a displacement-measuring light-receiving device that receives the interference light based on the light from the displacement-measuring light source that has been reflected from the substrate and the reference light reflecting means.
7. An apparatus for measuring temperature according to claim 6, wherein the light source for measuring the temperature of the substrate has a wavelength of 0.3-20 μm, and a coherence length of 0.1-100 μm.
8. An apparatus for measuring temperature according to claim 6, wherein the light source means comprises two light sources, one of which has a wavelength providing a relatively large temperature coefficient of change in refractive index of the substrate, and the other of which has a wavelength providing a relatively small coefficient of temperature change in the refractive index of the substrate.
Description
RELATED APPLICATION

This is a continuation-in-part application of U.S. application Ser. No. 10/964,647, filed on Oct. 15, 2004, which is a continuation-in-part application of International Application No. PCT/JP03/04792, filed on Apr. 15, 2003 for METHOD AND APPARATUS FOR MEASURING TEMPERATURE OF SUBSTRATE.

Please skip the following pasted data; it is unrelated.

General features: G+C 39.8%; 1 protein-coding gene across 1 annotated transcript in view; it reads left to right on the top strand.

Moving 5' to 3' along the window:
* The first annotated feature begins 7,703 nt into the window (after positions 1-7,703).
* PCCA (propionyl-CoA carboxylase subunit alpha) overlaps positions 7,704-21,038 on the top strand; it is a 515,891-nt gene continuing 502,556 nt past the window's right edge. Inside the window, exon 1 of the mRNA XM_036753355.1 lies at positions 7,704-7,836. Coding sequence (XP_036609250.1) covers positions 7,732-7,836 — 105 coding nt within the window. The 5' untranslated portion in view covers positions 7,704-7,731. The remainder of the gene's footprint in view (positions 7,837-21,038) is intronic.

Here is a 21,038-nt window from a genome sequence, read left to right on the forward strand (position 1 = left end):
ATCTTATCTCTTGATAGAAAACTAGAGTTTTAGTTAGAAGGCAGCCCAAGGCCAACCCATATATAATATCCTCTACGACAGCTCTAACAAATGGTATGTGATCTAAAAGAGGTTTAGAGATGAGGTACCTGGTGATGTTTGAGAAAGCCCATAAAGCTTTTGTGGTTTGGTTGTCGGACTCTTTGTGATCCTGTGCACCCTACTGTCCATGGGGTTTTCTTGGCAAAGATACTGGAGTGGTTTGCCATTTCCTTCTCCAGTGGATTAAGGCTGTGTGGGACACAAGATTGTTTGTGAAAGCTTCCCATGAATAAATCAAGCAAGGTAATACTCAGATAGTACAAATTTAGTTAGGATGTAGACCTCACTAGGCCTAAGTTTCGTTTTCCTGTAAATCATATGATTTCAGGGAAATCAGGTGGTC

BACKGROUND OF THE INVENTION

1. Field of the Invention

The present invention relates to a method and apparatus capable of accurately measuring the temperature of the front surface, rear surface, and/or inside of a substrate. More specifically, the present invention relates to a method and apparatus capable of accurately measuring the temperature of the front surface, rear surface, and/or inside of a substrate by using the interference phenomenon of low-coherence light and to an apparatus for treating substrates for devices which uses those method and apparatus.

The term “device” as used in the present specification means to include electronic and/or mechanical devices. Thus, in the present specifically, the term “device” is used in the meaning including electronic devices (semiconductor devices, liquid-crystal devices, organic EL devices, and the like) and very small devices such as the so-called micromachines.

2. Related Background Art

When a physical and/or chemical treatment is conducted on a variety of substrates, e.g., from silicon, accurately measuring the temperature of the front surface, rear surface, and/or inside of the substrate is very important from the standpoint of accurately controlling properties and physical characteristics of the product which is to be obtained by the treatment.